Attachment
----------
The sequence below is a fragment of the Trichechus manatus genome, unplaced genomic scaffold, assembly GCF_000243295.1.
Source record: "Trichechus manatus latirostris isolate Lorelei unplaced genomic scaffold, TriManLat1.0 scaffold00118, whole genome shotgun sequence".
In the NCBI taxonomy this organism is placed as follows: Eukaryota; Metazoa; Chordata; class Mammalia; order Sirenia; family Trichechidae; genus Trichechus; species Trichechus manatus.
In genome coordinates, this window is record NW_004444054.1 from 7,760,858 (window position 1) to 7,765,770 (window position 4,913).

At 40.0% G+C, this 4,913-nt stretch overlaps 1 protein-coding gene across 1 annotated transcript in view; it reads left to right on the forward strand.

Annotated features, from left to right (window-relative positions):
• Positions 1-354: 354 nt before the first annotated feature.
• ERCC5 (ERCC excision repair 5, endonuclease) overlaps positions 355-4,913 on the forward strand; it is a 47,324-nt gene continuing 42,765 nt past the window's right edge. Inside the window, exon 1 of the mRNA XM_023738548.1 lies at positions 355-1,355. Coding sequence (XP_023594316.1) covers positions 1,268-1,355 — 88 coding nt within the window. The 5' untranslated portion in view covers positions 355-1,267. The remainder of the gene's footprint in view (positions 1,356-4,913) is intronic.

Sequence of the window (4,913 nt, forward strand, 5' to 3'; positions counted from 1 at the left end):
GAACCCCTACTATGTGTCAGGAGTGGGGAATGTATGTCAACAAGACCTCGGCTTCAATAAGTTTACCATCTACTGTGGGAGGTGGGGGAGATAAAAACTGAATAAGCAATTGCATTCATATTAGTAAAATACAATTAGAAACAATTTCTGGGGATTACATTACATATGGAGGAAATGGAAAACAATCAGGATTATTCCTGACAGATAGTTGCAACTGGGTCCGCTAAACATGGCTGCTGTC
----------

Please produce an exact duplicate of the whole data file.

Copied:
The sequence below is a fragment of the Trichechus manatus genome, unplaced genomic scaffold, assembly GCF_000243295.1.
Source record: "Trichechus manatus latirostris isolate Lorelei unplaced genomic scaffold, TriManLat1.0 scaffold00118, whole genome shotgun sequence".
In the NCBI taxonomy this organism is placed as follows: Eukaryota; Metazoa; Chordata; class Mammalia; order Sirenia; family Trichechidae; genus Trichechus; species Trichechus manatus.
In genome coordinates, this window is record NW_004444054.1 from 7,760,858 (window position 1) to 7,765,770 (window position 4,913).

At 40.0% G+C, this 4,913-nt stretch overlaps 1 protein-coding gene across 1 annotated transcript in view; it reads left to right on the forward strand.

Annotated features, from left to right (window-relative positions):
• Positions 1-354: 354 nt before the first annotated feature.
• ERCC5 (ERCC excision repair 5, endonuclease) overlaps positions 355-4,913 on the forward strand; it is a 47,324-nt gene continuing 42,765 nt past the window's right edge. Inside the window, exon 1 of the mRNA XM_023738548.1 lies at positions 355-1,355. Coding sequence (XP_023594316.1) covers positions 1,268-1,355 — 88 coding nt within the window. The 5' untranslated portion in view covers positions 355-1,267. The remainder of the gene's footprint in view (positions 1,356-4,913) is intronic.

Sequence of the window (4,913 nt, forward strand, 5' to 3'; positions counted from 1 at the left end):
GAACCCCTACTATGTGTCAGGAGTGGGGAATGTATGTCAACAAGACCTCGGCTTCAATAAGTTTACCATCTACTGTGGGAGGTGGGGGAGATAAAAACTGAATAAGCAATTGCATTCATATTAGTAAAATACAATTAGAAACAATTTCTGGGGATTACATTACATATGGAGGAAATGGAAAACAATCAGGATTATTCCTGACAGATAGTTGCAACTGGGTCCGCTAAACATGGCTGCTGTC